Name: Scott Mcvey
City/Town: Morrow, Ohio
Current Age: 51
Occupation: Superintendent for State of Ohio Developmental Center
Date of Donation: August 7, 2015
Hospital and Location: The Christ Hospital, Cincinnati, Ohio
Did you know your recipient?
Yes, Tim and I grew up together played every day from the time we were 5 or 6 years old until junior high school. After high school, we roomed together in college for a year before we lost touch.
I ran into Tim again 25 years later at our old college as I was coaching a baseball team and his son was playing on the opposite team. We spoke for a while and discussed his son coming to play for my team. The next season his son came to play for my team, and that’s when we realized he needed a kidney. He had received one from his sister, which had failed, and his health was declining.
My wife and I decided to get tested, and I was a match. My wife is the strongest woman I have ever met; to her, this was an easy choice—I was going to do it. God had meant for this to happen. My daughter follows her mother’s footsteps, and neither of them ever raised a concern about me doing this.
What made you decide to donate?
It was my responsibility to do since I could. My family is very strong, and it really was not an option. I think if I had changed my mind I would have regretted it for the rest of my life.
Was it a tough decision?
Yes, very tough. I was afraid I would be affected by the surgery, or that someone in my family would need my kidney at some point in time.
What were your biggest concerns about donating?
My death and not being there for my family, but the fear of not being there to take care of them is one I have all the time.
How did your family and friends react when you told them you were going to donate?
They expected me to do this and supported it 100%.
How did your surgery go?
What was your recovery like while you were in the hospital?
I really thought I could go home just hours after the surgery I felt so good, but that ended, and I had a day and half of real pain and discomfort from the gas.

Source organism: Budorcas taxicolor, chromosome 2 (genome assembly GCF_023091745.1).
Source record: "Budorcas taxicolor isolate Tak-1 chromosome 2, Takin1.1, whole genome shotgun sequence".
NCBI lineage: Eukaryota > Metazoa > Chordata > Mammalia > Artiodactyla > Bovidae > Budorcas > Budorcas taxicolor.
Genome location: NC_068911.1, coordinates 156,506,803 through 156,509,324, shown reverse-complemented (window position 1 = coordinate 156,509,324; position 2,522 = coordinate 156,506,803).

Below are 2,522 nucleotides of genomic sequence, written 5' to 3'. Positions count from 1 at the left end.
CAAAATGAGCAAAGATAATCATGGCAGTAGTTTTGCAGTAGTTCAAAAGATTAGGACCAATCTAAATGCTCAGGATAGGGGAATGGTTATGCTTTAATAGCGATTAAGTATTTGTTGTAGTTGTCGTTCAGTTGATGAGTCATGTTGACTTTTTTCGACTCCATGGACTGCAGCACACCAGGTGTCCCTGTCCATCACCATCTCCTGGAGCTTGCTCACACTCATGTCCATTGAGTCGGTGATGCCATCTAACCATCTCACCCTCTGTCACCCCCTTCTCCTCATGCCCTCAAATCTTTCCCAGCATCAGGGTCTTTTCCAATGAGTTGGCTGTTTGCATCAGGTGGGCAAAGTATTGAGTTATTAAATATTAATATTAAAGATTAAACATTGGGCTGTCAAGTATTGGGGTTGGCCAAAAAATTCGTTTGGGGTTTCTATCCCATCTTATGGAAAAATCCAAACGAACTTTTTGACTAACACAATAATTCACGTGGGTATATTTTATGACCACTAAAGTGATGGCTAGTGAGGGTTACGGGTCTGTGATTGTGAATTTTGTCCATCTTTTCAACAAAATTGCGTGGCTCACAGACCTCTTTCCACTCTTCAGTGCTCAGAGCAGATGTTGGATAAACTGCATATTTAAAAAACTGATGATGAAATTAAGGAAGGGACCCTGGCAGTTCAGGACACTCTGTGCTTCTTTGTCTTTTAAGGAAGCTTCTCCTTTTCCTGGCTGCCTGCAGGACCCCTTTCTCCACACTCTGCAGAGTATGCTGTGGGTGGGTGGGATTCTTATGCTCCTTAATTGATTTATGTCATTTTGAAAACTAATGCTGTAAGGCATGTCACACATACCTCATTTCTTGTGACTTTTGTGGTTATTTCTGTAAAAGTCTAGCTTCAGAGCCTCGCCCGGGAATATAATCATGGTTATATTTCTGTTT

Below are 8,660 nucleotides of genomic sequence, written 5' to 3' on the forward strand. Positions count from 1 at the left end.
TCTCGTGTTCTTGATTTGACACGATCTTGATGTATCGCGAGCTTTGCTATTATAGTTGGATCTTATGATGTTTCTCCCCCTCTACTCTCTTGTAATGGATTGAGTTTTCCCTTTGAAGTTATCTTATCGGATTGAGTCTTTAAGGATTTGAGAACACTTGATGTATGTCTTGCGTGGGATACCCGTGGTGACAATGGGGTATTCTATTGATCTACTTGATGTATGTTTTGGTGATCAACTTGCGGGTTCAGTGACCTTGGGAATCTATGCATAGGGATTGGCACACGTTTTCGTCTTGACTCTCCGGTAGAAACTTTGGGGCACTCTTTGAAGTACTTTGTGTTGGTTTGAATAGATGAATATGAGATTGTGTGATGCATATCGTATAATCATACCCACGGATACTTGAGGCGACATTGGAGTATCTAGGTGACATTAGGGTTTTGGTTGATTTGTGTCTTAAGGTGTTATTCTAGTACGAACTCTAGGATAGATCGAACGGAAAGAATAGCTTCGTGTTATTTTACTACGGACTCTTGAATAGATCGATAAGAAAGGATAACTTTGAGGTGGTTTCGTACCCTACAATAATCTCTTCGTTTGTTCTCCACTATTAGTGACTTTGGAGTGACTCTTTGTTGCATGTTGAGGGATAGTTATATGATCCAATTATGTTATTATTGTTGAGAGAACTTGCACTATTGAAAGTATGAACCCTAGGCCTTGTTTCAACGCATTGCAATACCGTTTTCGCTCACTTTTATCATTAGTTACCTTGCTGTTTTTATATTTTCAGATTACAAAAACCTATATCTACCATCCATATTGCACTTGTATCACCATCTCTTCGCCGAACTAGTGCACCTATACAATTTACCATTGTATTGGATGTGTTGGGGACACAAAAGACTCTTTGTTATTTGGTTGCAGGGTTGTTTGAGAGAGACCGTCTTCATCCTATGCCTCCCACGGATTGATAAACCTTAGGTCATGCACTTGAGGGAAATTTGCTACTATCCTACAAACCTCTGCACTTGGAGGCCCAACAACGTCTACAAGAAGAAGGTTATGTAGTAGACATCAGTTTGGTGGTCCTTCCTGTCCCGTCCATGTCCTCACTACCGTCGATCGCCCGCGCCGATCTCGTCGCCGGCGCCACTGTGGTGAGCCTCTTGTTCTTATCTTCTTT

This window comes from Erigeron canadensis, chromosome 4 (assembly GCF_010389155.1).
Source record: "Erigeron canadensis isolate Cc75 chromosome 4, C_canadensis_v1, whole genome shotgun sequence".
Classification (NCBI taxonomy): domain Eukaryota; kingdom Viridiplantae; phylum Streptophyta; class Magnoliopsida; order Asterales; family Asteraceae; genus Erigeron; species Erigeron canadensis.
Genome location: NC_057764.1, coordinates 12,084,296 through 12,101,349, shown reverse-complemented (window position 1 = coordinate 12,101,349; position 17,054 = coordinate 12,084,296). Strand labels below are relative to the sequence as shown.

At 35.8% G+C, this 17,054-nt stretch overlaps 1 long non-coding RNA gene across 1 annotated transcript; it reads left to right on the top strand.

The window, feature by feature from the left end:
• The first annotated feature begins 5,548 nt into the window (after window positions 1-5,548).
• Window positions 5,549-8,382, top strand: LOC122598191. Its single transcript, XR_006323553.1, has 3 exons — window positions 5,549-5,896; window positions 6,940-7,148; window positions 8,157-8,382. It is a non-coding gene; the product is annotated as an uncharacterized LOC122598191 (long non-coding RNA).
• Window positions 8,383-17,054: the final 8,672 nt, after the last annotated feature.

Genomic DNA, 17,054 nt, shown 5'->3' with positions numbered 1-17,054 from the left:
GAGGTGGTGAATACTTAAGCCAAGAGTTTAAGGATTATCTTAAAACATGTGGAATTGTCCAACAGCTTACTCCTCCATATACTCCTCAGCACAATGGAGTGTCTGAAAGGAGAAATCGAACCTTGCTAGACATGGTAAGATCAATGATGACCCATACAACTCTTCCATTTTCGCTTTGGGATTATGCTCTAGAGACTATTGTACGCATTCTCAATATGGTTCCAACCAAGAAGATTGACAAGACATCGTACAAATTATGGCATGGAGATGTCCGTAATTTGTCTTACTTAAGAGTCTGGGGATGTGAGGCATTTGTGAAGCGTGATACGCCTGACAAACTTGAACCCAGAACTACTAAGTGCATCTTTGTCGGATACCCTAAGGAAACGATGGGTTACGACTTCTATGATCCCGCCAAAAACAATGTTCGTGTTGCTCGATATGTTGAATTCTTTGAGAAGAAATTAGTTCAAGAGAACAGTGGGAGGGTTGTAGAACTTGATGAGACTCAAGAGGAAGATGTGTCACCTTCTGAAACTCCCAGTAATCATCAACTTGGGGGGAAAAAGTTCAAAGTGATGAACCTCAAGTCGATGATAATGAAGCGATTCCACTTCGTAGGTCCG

What was your recovery like at home?
Once I got home things were better. I had a couple of sleepless nights, but every day it got better. I began to reduce pain meds quickly.
What was the most difficult part of recovery?
Feeling of helplessness not being able to work around the house or take care of the family for a week or so. My daughter was leaving for her freshman year of college just a week after the surgery it took some pain pills to get through that day of moving.
When did you return to work?
I had surgery on Friday I went back to work 10 days later. I just couldn't sit home any longer.
How long was the process from making the first contact about donating until your surgery?
It was close to a year, but that was partially my selfishness which I am embarrassed and ashamed of today. I put it off until the end of summer.
Is there anything about being a kidney donor that's surprised you?
I think there were some real mental, emotional or psychological changes for a while as my body made up for the loss of the kidney. I look back and realize I was in a different place for a while mentally. I would encourage the having someone to talk to if not family a counselor. I have never felt that way before so I don’t think I realized it at the time.
Would you do it again?
Absolutely, it made me a better person for doing it. My wife and Tim’s wife have become great friends, and Tim is doing great. Knowing that I had a purpose in my life to help someone else live their life better is an amazing feeling. You don’t think about it, you just know you did.